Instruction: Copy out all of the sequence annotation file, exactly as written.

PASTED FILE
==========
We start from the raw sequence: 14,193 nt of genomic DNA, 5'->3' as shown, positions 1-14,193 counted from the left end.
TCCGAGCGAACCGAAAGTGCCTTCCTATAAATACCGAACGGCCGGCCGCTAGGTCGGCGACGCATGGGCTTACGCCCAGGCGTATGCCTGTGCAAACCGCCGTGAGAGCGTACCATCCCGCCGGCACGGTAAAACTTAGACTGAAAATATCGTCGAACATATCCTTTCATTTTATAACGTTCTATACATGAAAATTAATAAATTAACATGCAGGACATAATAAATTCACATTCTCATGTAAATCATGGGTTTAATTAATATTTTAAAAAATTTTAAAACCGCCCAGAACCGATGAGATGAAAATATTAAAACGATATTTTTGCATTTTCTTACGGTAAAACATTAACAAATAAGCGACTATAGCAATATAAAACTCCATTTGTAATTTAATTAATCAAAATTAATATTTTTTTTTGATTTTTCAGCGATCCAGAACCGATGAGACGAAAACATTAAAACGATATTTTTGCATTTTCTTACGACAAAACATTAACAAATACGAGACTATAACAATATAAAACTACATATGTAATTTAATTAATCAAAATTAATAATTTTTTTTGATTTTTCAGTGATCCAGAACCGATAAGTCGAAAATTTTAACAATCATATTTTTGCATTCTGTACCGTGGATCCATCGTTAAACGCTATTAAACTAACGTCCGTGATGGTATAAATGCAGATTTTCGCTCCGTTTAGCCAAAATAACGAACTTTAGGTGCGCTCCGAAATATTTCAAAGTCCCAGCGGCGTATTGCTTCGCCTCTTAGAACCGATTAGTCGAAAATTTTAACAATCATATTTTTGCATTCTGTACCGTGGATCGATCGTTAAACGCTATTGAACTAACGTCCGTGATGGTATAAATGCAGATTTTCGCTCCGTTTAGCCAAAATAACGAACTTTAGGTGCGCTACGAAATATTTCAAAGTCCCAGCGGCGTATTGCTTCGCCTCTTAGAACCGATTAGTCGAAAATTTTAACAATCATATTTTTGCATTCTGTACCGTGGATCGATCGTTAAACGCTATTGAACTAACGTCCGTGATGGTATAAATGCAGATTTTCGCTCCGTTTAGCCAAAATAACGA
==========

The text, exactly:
We start from the raw sequence: 14,193 nt of genomic DNA, 5'->3' as shown, positions 1-14,193 counted from the left end.
TCCGAGCGAACCGAAAGTGCCTTCCTATAAATACCGAACGGCCGGCCGCTAGGTCGGCGACGCATGGGCTTACGCCCAGGCGTATGCCTGTGCAAACCGCCGTGAGAGCGTACCATCCCGCCGGCACGGTAAAACTTAGACTGAAAATATCGTCGAACATATCCTTTCATTTTATAACGTTCTATACATGAAAATTAATAAATTAACATGCAGGACATAATAAATTCACATTCTCATGTAAATCATGGGTTTAATTAATATTTTAAAAAATTTTAAAACCGCCCAGAACCGATGAGATGAAAATATTAAAACGATATTTTTGCATTTTCTTACGGTAAAACATTAACAAATAAGCGACTATAGCAATATAAAACTCCATTTGTAATTTAATTAATCAAAATTAATATTTTTTTTTGATTTTTCAGCGATCCAGAACCGATGAGACGAAAACATTAAAACGATATTTTTGCATTTTCTTACGACAAAACATTAACAAATACGAGACTATAACAATATAAAACTACATATGTAATTTAATTAATCAAAATTAATAATTTTTTTTGATTTTTCAGTGATCCAGAACCGATAAGTCGAAAATTTTAACAATCATATTTTTGCATTCTGTACCGTGGATCCATCGTTAAACGCTATTAAACTAACGTCCGTGATGGTATAAATGCAGATTTTCGCTCCGTTTAGCCAAAATAACGAACTTTAGGTGCGCTCCGAAATATTTCAAAGTCCCAGCGGCGTATTGCTTCGCCTCTTAGAACCGATTAGTCGAAAATTTTAACAATCATATTTTTGCATTCTGTACCGTGGATCGATCGTTAAACGCTATTGAACTAACGTCCGTGATGGTATAAATGCAGATTTTCGCTCCGTTTAGCCAAAATAACGAACTTTAGGTGCGCTACGAAATATTTCAAAGTCCCAGCGGCGTATTGCTTCGCCTCTTAGAACCGATTAGTCGAAAATTTTAACAATCATATTTTTGCATTCTGTACCGTGGATCGATCGTTAAACGCTATTGAACTAACGTCCGTGATGGTATAAATGCAGATTTTCGCTCCGTTTAGCCAAAATAACGA